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Universal New Born Hearing Screening (UNHS)

Updated: Jun 17

When your child was born, you may have seen that your doctor or your audiologist tested your child’s hearing. This article addresses a few questions revolving around new born hearing screening.

What is Universal New Born Hearing Screening (UNHS)?

Universal new born hearing screening refers to a program where every child born at the hospital is screened for possible presence of hearing loss. Children typically learn by observing their surroundings and imitating those around them. so, they learn to talk by listening to others’ speech around them and imitating those sounds. Hence, hearing is an important part of child’s growth and development. Hearing not only helps in acquisition of speech and language skills, but also aids in development of socio-emotional and psycho-social development of the child. It further helps in child’s academic performance also.

Hearing screening at birth thus is important for early identification of hearing loss.

The 1-3-6 rule!

The Joint Committee of Infant Hearing (JCIH) recommends that every child be screened for hearing loss by 1 month of age, a detailed diagnosis be done to confirm the presence of hearing loss by 3 months of age if the child fails screening, and in presence of hearing loss, intervention program be planned for speech, language and hearing development of the child by 6 months of age.

How is it done?

Once your child is born, a hearing screening will be performed at the hospital. If not done at the hospital, you can also have your child’s hearing tested at a hearing clinic near you. Your audiologist obtains a detailed information about your medical history during pregnancy, and several questions about your child’s birth. This is to determine if your child is inherently at risk of having/acquiring hearing loss or not.

A 2-minute Otoacoustic Emission (OAE) test is done by placing a small probe or earphone into your child’s ear. Your child just has to be asleep or quiet. The test can be done in any quiet room with minimal noise. This test provides information if your child may have possible hearing loss or not. Children at high risk of having hearing loss are also assessed with Automated Auditory Brainstem Response (AABR), to rule out the presence of any problem with your child’s hearing nerve.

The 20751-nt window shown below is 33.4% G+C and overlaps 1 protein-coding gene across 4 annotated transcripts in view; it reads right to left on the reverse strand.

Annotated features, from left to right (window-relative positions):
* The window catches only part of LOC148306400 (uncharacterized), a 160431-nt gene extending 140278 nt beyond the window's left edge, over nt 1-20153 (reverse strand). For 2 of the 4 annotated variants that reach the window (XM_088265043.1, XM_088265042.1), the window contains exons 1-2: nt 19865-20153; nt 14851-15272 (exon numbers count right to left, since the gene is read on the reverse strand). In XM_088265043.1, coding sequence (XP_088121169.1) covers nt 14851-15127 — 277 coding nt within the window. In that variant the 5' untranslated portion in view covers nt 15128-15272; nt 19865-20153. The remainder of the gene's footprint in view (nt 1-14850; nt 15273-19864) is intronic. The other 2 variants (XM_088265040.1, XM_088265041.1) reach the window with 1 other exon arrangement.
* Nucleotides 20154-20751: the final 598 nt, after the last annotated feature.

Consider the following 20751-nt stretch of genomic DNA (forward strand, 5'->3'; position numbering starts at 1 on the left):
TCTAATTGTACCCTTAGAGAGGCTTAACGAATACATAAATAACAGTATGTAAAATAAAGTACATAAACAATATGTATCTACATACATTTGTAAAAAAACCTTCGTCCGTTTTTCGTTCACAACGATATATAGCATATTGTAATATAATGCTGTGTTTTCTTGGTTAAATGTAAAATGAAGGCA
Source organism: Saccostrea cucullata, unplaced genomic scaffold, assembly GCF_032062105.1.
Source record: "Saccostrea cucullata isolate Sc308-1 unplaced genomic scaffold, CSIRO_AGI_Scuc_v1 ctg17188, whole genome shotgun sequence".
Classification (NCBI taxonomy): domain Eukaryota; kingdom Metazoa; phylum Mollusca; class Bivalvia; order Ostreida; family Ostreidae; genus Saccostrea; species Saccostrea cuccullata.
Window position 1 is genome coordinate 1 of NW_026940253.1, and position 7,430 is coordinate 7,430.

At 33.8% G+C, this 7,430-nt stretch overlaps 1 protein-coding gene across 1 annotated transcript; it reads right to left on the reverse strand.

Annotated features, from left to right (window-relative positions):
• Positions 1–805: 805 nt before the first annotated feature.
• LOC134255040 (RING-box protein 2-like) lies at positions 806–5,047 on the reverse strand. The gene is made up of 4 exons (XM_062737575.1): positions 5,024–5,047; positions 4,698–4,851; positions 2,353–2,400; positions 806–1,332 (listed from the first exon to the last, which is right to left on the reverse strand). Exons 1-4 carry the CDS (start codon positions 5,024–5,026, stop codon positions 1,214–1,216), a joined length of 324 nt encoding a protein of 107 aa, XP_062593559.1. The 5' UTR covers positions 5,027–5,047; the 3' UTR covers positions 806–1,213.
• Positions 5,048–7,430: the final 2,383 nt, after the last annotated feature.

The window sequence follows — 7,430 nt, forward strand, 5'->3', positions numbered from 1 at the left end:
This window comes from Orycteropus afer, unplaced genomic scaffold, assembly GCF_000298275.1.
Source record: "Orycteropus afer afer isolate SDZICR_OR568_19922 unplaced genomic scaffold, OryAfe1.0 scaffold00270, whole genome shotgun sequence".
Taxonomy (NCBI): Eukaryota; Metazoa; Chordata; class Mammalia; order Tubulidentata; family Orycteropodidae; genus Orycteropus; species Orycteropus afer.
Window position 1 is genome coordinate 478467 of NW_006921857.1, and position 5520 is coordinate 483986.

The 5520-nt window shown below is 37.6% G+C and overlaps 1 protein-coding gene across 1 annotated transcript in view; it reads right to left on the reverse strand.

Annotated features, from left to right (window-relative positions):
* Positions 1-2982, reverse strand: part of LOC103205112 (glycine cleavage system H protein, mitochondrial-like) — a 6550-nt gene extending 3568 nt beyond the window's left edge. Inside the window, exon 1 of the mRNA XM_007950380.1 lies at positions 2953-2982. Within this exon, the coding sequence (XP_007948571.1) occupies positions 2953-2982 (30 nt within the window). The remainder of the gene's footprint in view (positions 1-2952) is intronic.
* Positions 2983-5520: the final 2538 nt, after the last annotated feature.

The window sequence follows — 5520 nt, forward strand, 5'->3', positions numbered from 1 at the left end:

What does it mean when my child has passed the screening test?

If your child has passed the test, it means that your child has low probability of having a hearing loss. However, it does not mean that your child will never have any hearing loss. As children grow, they are frequently prone to common cold and ear infections. Ear infections, if not resolved at their early stages could also result in permanent hearing loss. Other genetic and environmental factors also can result in hearing loss. It is therefore important to have your child’s hearing immediately checked if you sense that they are not responding to sounds well.

What does it mean when my child has not passed the screening test?

If your child has not passed the screening test the first time, this could be due to several reasons including fluid in the ears and high background noise. It does not confirm the presence of hearing loss in your child. You will be asked to come back after 15-20 days for a follow up test.

What happens if my child does not pass the follow up test also?

If your child does not pass the follow up screening test again, you still don’t have any cause of concern. Your audiologist will ask you to get your child for a complete diagnostic evaluation within the next 3 months. This test may take about a half hour to an hour. This diagnostic test provides detailed information regarding your child’s hearing abilities.

If my child is diagnosed with hearing loss, what next?

Hearing loss can vary in terms of its type and severity. Your audiologist will explain your child’s hearing status in detail with you, and make an individualized plan for its management.

In order to help your child to hear better, your audiologist may recommend that your child wear hearing aids or cochlear implants. In addition to this, your child will also require to undergo listening training and speech and language therapy. This is because, children acquire speech and language by listening to their environment. If a child therefore has hearing loss, lack of stimulation could result in poor speech and language acquisition. Hence, listening training and speech and language therapy are important for the holistic development of a child with hearing impairment.

In general, it is important to remember that:

  • Screening every child that is born for hearing impairment is important for early identification and intervention.

  • Early hearing identification and intervention helps in mainstreaming a child with hearing impairment and in ensuring that the child gets equal opportunities in the society.

  • The presence of hearing impairment is not the end of the road. Give your child an early start by having his hearing tested soon!


For more information on New Born Hearing Screening:

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